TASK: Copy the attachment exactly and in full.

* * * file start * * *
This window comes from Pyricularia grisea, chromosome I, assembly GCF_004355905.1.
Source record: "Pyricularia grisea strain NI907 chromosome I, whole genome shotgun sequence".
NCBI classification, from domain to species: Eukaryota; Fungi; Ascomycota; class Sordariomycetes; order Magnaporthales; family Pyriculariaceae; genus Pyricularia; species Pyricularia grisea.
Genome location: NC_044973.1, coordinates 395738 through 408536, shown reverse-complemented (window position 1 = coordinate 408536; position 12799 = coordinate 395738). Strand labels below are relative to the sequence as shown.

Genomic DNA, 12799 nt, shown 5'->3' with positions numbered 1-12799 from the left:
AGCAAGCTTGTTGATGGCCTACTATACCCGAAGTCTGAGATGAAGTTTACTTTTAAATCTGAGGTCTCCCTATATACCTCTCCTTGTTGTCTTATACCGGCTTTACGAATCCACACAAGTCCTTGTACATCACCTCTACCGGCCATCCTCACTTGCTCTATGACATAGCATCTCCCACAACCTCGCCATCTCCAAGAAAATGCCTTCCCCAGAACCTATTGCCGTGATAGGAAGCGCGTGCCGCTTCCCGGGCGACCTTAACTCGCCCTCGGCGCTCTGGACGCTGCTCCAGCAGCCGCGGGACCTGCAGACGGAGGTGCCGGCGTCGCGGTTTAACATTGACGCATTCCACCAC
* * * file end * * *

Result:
This window comes from Pyricularia grisea, chromosome I, assembly GCF_004355905.1.
Source record: "Pyricularia grisea strain NI907 chromosome I, whole genome shotgun sequence".
NCBI classification, from domain to species: Eukaryota; Fungi; Ascomycota; class Sordariomycetes; order Magnaporthales; family Pyriculariaceae; genus Pyricularia; species Pyricularia grisea.
Genome location: NC_044973.1, coordinates 395738 through 408536, shown reverse-complemented (window position 1 = coordinate 408536; position 12799 = coordinate 395738). Strand labels below are relative to the sequence as shown.

Genomic DNA, 12799 nt, shown 5'->3' with positions numbered 1-12799 from the left:
AGCAAGCTTGTTGATGGCCTACTATACCCGAAGTCTGAGATGAAGTTTACTTTTAAATCTGAGGTCTCCCTATATACCTCTCCTTGTTGTCTTATACCGGCTTTACGAATCCACACAAGTCCTTGTACATCACCTCTACCGGCCATCCTCACTTGCTCTATGACATAGCATCTCCCACAACCTCGCCATCTCCAAGAAAATGCCTTCCCCAGAACCTATTGCCGTGATAGGAAGCGCGTGCCGCTTCCCGGGCGACCTTAACTCGCCCTCGGCGCTCTGGACGCTGCTCCAGCAGCCGCGGGACCTGCAGACGGAGGTGCCGGCGTCGCGGTTTAACATTGACGCATTCCACCAC